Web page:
“The growth of nations” (FT.com) e “The Myth of Free-Trade Britain”

O Martin Wolf acerca de dois livros recentes, haa uns meses atraas. A nao perder:

“… South Korea and Taiwan were exceptional cases. The argument that success will follow the overthrow of the neo-liberal consensus and the return of protection is nonsense. But the authors are right that those who argued that free trade alone is the answer were wrong. There are no magic potions for development. Developmental states can work. Many fail. But some may succeed. Above all, developing countries should be allowed to try, and so learn from their own mistakes. Countries should be warned of the difficulties of following South Korea’s example, but allowed to do so if they wish…”

O do Reinert comprei nas Amoreiras numa da ultimas vezes que estive em Portugal, o do Chang ainda nao. Mas diz que este professor coreano de Cambridge causa algumas supresas a quem le as suas investigacoes histooricas:

Almost all of today’s rich countries used tariff protection and subsidies to develop their industries. Interestingly, Britain and the USA, the two countries that are supposed to have reached the summit of the world economy through their free-market, free-trade policy, are actually the ones that had most aggressively used protection and subsidies.”

Mas basicamente, os dois livros tentam decifrar o que de facto, nos pode ensinar a histooria acerca do progresso econoomico dos paiises que sao agora, ricos (relativamente aos outros claro).

Acerca de outro livro que investiga o passado, aquele a que usualmente referimos de laissez-faire, John Nye aas tantas sai-se com esta:

“… But more importantly, the example of Britain and France in the 1800s challenges us to rethink and reanalyze the relationship between trade policy and growth. The story of Britain and France shows how easy it is to be misled by the fables of conventional wisdom. The fact that Britain was not as free trade as it claimed doesn’t make the case for protectionism. The British did lower their tariffs, and in the last third of the nineteenth century, Britain did fully liberalize trade and benefited from the change. But the interesting and unexamined story is France. Nineteenth-century France doesn’t fit our preconceptions. France was in fact, closer to the free trade ideal than the British for much of the century, and did in fact do well, raising the standard of living of the average worker from the 1850s onward…”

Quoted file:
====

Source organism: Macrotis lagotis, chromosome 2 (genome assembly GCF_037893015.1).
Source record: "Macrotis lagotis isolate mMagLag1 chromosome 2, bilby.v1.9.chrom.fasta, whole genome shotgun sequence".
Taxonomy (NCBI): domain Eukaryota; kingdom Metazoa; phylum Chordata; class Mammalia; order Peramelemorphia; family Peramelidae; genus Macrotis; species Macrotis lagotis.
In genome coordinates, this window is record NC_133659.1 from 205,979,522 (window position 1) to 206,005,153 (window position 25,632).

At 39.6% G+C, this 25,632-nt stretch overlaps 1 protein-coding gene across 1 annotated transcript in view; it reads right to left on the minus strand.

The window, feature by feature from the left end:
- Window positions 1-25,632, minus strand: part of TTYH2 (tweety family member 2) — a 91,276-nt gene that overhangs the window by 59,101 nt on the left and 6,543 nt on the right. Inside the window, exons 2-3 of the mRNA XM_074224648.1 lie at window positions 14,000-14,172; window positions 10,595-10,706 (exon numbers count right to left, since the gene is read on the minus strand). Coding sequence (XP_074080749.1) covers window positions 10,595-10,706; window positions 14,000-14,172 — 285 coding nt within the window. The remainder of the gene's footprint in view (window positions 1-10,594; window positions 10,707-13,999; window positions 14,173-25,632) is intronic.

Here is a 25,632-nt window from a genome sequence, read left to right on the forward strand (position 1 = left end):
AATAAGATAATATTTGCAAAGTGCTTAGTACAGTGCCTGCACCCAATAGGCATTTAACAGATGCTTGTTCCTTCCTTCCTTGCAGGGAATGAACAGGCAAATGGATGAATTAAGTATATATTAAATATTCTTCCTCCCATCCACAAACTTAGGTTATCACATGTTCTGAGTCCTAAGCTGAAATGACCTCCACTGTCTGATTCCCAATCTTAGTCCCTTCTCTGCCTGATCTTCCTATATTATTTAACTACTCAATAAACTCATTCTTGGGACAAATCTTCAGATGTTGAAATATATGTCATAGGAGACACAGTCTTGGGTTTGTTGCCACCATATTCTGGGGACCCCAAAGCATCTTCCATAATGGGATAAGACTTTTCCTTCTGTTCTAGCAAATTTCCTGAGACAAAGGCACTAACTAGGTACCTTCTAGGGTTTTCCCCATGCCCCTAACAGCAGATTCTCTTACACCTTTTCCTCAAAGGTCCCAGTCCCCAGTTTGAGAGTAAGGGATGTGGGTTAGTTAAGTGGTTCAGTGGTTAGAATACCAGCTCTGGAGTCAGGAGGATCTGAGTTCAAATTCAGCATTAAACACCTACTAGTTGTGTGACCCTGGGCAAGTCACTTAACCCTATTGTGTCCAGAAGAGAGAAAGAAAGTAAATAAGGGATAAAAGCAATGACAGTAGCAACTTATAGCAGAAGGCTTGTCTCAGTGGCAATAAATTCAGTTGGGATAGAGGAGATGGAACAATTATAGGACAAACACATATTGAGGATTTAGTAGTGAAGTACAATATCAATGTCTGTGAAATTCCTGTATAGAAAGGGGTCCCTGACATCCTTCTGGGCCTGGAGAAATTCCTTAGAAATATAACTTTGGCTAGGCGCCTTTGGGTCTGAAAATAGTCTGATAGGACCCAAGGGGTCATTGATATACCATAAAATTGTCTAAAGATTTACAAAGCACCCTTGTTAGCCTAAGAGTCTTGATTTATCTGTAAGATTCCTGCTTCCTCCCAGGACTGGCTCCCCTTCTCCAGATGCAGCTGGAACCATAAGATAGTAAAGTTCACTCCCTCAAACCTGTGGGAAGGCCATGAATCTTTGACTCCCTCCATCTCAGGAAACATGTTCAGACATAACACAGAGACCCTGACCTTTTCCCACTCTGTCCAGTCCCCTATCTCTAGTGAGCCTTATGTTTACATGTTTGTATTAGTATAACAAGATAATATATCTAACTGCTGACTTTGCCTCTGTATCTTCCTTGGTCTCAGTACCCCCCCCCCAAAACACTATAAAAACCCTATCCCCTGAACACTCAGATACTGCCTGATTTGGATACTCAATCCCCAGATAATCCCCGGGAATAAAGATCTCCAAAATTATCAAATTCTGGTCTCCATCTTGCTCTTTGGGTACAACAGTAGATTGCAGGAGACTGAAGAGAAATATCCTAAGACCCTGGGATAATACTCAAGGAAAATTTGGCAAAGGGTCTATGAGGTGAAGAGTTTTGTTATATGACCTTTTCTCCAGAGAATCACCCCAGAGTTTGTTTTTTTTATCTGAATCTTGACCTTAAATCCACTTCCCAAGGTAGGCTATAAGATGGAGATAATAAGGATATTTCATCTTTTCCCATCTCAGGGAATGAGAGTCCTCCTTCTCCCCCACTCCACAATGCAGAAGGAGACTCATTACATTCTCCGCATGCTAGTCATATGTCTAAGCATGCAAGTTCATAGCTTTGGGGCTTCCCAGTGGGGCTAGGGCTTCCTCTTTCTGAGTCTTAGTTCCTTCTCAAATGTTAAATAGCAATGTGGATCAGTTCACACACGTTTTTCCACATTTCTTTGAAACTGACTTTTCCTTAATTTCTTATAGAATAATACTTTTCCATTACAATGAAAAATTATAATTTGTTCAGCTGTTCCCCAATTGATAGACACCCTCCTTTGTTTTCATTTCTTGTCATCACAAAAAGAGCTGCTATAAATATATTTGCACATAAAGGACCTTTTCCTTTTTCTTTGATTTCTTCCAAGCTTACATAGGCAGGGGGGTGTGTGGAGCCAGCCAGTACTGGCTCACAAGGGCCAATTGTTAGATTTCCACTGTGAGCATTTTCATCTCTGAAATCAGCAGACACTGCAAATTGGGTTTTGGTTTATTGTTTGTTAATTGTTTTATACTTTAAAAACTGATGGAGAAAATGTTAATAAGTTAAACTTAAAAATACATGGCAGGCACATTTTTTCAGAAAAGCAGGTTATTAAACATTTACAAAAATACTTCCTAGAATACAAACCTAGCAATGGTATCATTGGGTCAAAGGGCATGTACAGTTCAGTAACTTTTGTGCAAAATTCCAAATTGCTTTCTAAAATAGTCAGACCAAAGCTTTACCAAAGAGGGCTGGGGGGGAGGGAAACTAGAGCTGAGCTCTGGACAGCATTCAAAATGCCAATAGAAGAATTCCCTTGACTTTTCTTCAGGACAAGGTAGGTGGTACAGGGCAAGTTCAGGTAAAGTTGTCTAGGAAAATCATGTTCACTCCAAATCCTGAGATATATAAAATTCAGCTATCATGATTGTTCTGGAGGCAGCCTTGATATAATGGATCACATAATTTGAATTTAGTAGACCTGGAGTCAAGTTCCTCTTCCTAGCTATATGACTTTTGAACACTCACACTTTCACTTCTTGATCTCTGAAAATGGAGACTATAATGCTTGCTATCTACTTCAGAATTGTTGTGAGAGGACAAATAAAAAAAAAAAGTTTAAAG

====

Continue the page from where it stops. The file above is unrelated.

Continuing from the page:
Estes sao apenas alguns exemplos da reinterpretacao da histooria que nos pode explicar melhor o que estaa por detraas do progresso… e defender-nos dos patetas (cheerleaders) para os quais o Rodrik nos alerta”:

“But what about China and India, which have taken off in the pastquarter-century? Are they not proof that poor nations need the current variant of globalisation instead of the Bretton Woods variant? Actually, no. What is striking about China, India and a few other Asian countries that have done well recently is that they have played the globalisation game by the Bretton Woods rulebook. These countries did not significantly liberalise their import regimes until well after their economies had taken off; they continue to restrict short-term capital inflows. They have used industrial policies – many banned by the WTO – to restructure their economies and enable them to better take advantage of world markets. Rich and poor nations need breathing space for different reasons. Rich countries need it so they can revive the social compacts that underpinned the success of Bretton Woods. They need flexibility to interfere in trade when trade conflicts with deeply held values at home – as, for example, with child labour or health and safety concerns – or severely weakens the bargaining power of workers. Poor nations need room to engage in exchange rate and industrial policies that will diversify and restructure their economies, without which their ability to benefit from globalisation is circumscribed…”

Esta entrada foi publicada em Genéricos. ligação permanente.

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